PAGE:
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 user 2009-07-14 at 11:14:24 am Views: 64
  • #22489
    on ‘green’ technology Consumers concerned, yet clueless- Women are concerned, men are mostly clueless
    Ky., July 09 — The majority of 10,000 people in 21 countries have a
    guilty conscience about their carbon footprint when using their home
    and office technology, according to a global survey conducted by Ipsos
    on behalf of Lexmark International, Inc.Highlights from the survey
    reveal that the majority of respondents cannot identify their largest
    potential environmental impact points when it comes to printing, and
    that women are more knowledgeable and guilt-ridden about their green
    practices than men.

    Top five things global consumers said:

        * 91 percent would rather fix a technology device under warranty than dispose of it
    * 85 percent would often choose the most environmentally conscious
    printing option if given a “one-click” or “one-push” solution
        * 84 percent are more likely to buy a product if the manufacturer shows more responsibility and concern regarding recycling
        * 75 percent feel guilty about printing unnecessary pages
        * 64 percent INCORRECTLY think that the disposal of ink cartridges is the largest cause of pollution from printing

    survey clearly shows that people worldwide need more education and
    guidance on printing best practices — and Lexmark is committed to
    providing that information,” said Tonya Jackson, director, sustainable
    technology and operations. “Lexmark recognized years ago that it is our
    corporate responsibility to understand and minimize the environmental
    impact of our products, while improving their efficiency. We do this at
    every stage of our printers’ life cycle and in every corner of our

    He said / she said
    In the 21 countries
    surveyed, women are more likely than men to be generally concerned
    about the environment and the impact from their activities, as well as
    more likely to correctly name the potential threats from extraneous
    printing on the environment. Women are also more likely to buy from a
    technology manufacturer that recycles.For example, 71 percent of women
    claimed that they feel guilty when disposing of a device rather than
    repairing it, compared to only 63 percent of men. Women also appear to
    be more aware of paper waste, with 79 percent feeling guilty when
    printing unnecessary pages versus 71 percent of men.

    Carbon footprint misstep
    largest proportion of respondents (64 percent) mistakenly think that
    the ink and toner constitute the biggest threat to the environment when
    it comes to printing.Other recent research shows this not to be the
    case. In April, Lexmark released its LifeCycle Assessment (LCA) study,
    which found the paper consumers use in their laser or inkjet printers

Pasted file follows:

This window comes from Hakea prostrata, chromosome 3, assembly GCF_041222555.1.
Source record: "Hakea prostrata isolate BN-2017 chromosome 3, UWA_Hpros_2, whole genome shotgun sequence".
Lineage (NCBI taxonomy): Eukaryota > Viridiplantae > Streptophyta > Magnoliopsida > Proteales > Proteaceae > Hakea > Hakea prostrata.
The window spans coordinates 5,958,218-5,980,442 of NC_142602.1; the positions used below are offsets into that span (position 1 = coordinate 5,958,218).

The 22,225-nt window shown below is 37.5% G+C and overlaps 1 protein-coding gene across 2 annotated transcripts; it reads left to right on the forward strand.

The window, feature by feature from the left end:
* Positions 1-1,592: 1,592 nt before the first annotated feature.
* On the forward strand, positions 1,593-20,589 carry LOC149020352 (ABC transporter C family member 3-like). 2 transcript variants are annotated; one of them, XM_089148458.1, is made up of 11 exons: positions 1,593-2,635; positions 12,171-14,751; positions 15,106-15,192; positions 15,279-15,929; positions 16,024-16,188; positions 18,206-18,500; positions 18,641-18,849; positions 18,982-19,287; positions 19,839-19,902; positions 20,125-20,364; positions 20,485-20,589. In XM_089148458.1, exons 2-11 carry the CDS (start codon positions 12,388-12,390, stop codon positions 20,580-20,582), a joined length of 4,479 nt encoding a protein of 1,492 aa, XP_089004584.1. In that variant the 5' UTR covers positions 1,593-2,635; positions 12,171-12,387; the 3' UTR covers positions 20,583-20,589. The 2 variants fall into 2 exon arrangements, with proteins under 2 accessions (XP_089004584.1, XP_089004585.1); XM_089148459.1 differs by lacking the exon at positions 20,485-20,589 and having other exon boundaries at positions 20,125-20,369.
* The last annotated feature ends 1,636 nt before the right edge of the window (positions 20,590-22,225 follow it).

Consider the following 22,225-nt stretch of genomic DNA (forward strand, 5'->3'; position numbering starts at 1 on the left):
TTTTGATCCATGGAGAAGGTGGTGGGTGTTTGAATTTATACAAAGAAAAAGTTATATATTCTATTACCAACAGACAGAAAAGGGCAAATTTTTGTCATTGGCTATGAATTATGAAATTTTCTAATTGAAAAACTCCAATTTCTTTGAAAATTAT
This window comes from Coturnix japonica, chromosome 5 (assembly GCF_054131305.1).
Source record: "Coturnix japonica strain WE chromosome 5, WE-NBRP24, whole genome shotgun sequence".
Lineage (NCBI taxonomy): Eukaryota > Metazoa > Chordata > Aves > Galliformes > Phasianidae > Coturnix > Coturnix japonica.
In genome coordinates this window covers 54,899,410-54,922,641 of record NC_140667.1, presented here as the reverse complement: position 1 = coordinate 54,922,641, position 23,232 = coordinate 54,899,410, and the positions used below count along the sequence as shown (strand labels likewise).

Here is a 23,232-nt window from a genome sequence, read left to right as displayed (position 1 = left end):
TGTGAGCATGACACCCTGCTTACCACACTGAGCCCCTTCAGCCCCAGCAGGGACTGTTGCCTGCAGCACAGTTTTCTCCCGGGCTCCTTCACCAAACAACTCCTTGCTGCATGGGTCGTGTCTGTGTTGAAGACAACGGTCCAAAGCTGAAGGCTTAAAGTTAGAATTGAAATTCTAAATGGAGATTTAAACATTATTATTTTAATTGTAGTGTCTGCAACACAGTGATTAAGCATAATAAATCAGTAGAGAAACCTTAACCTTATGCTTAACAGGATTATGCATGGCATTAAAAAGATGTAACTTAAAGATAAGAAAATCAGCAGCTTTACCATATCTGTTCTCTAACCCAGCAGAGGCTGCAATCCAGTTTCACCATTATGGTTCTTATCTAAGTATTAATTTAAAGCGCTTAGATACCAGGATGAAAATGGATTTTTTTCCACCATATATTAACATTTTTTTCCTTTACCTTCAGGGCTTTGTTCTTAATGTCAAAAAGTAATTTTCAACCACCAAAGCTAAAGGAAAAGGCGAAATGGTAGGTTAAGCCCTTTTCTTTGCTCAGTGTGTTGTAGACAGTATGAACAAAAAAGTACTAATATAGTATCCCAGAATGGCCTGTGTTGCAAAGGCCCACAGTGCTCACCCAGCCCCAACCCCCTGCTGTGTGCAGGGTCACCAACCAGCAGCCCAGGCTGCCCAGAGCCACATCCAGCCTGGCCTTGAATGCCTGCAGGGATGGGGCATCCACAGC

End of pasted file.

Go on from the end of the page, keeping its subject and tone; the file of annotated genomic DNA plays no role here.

is the most significant contributor to the devices’ carbon footprint.

    It takes two to tango
    three-quarters of respondents recognize and feel guilty about their own
    printing habits, many still feel manufacturers could do more to help
    and educate, with only 39 percent of respondents believing that
    technology companies show enough responsibility when it comes to
    recycling.However, the results do suggest that a manufacturer’s
    commitment to eco-friendly practices greatly influences consumers’
    purchasing decisions, with 84 percent of respondents claiming they’re
    more likely to buy from a manufacturer concerned with
    recycling.Lexmark, which has made headlines with its “Print Less, Save
    More” campaign, released its 2008 Corporate Social Responsibility
    Report earlier this month. This report explores Lexmark’s ongoing
    social responsibility efforts, including sustainable efforts, as a good
    corporate citizen. The report is available at http://www.lexmark.com.

    U.S. consumers more guilt-ridden, yet less informed
    in the U.S. are vocal when it comes to expressing guilt about pollution
    from their printing practices, but are generally less informed than
    other international respondents. Americans also claim a strong
    preference for manufacturers that demonstrate good recycling practices
    and tend to believe that most companies are doing all they can to make
    a difference with their green initiatives.

    “State of Printing” survey was conducted from March 12 to April 6,
    2009, by Ipsos, and queried 10,507 people age 15 and over who use a
    computer at home, across 21 countries. There were at least 500
    interviews per country, of national representative samples* of the
    target, in each of the following countries:Austria, Canada, Denmark,
    USA, France, Australia, Germany, Brazil, Italy, China, Netherlands,
    Mexico, Norway, Russia, Poland, South Africa, Romania, Turkey, Spain,
    United Arab Emirates (UAE), U.K.